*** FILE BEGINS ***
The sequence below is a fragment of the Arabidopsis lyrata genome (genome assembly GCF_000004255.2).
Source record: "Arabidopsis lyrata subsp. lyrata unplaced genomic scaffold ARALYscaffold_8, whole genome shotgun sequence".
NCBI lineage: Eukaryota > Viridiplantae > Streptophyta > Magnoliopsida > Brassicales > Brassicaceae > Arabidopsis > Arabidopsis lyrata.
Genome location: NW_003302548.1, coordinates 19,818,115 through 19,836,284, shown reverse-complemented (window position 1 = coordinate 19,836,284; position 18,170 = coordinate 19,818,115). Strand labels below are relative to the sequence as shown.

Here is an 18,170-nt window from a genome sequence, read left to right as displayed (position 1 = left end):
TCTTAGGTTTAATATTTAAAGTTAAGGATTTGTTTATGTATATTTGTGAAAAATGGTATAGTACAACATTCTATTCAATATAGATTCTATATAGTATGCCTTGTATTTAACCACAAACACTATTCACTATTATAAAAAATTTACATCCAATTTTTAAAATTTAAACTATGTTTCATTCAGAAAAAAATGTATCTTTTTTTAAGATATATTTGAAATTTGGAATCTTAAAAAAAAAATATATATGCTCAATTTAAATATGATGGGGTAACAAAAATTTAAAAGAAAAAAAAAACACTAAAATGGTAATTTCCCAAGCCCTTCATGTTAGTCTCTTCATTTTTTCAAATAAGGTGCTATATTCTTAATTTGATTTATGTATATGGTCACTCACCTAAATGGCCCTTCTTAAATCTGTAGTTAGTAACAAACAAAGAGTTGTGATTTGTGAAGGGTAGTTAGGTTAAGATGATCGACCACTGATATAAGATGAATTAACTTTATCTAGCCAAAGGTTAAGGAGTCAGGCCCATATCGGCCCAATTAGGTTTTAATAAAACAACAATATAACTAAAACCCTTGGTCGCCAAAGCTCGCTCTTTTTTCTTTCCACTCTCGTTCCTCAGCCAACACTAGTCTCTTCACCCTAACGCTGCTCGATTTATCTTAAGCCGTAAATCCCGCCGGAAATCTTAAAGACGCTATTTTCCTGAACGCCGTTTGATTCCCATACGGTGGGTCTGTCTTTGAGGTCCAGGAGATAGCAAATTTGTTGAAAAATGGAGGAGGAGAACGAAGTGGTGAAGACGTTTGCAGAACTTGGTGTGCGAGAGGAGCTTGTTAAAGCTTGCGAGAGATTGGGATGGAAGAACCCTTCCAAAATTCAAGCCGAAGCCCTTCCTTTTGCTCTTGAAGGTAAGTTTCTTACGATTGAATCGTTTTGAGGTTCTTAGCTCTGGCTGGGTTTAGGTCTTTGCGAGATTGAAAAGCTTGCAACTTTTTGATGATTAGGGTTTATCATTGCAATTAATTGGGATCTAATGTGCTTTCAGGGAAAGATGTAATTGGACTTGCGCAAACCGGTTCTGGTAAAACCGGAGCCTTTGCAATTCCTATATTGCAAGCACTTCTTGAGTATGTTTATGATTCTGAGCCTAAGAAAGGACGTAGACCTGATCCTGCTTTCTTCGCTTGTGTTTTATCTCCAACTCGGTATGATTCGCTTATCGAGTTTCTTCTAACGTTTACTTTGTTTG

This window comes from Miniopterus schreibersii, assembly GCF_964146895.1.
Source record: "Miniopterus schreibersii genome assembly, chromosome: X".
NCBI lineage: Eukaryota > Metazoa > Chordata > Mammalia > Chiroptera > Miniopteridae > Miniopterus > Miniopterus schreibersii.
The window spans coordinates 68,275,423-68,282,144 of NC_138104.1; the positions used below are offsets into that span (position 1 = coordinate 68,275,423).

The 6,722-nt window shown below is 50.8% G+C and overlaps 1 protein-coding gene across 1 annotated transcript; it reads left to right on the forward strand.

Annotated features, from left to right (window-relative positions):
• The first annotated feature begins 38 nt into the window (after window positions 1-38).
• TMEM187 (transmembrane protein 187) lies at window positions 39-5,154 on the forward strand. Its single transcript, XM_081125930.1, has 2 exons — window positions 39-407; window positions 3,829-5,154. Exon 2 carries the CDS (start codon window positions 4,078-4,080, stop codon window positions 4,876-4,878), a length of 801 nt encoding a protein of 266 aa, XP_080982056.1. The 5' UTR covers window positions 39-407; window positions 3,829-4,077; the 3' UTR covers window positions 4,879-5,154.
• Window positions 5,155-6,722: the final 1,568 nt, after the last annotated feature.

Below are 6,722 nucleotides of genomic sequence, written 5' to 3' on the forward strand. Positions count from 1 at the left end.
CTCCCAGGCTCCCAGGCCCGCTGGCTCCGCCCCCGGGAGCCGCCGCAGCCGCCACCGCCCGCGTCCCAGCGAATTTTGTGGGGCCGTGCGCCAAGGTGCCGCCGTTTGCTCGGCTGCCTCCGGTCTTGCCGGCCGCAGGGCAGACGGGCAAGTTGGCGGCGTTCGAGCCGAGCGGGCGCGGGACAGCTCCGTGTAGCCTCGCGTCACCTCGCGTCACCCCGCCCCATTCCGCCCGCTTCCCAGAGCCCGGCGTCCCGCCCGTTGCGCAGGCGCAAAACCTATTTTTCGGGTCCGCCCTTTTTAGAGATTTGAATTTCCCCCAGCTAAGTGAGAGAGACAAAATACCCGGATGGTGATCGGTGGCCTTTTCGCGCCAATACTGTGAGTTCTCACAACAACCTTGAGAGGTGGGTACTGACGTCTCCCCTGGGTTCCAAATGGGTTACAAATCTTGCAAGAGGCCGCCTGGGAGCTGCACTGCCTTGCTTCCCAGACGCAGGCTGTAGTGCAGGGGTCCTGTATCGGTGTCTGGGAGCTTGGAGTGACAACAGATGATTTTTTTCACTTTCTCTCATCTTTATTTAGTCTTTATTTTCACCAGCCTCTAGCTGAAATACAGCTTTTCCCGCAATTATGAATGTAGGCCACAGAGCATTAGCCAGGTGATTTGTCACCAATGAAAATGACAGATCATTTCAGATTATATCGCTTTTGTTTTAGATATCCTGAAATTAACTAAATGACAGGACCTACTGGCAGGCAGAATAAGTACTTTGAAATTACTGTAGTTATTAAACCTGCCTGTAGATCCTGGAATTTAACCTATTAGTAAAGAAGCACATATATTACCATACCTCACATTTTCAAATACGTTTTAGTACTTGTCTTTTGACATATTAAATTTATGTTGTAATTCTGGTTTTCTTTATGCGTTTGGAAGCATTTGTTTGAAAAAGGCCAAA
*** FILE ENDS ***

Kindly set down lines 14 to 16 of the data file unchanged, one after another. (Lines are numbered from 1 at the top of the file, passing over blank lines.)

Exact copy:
• TMEM187 (transmembrane protein 187) lies at window positions 39-5,154 on the forward strand. Its single transcript, XM_081125930.1, has 2 exons — window positions 39-407; window positions 3,829-5,154. Exon 2 carries the CDS (start codon window positions 4,078-4,080, stop codon window positions 4,876-4,878), a length of 801 nt encoding a protein of 266 aa, XP_080982056.1. The 5' UTR covers window positions 39-407; window positions 3,829-4,077; the 3' UTR covers window positions 4,879-5,154.
• Window positions 5,155-6,722: the final 1,568 nt, after the last annotated feature.

Below are 6,722 nucleotides of genomic sequence, written 5' to 3' on the forward strand. Positions count from 1 at the left end.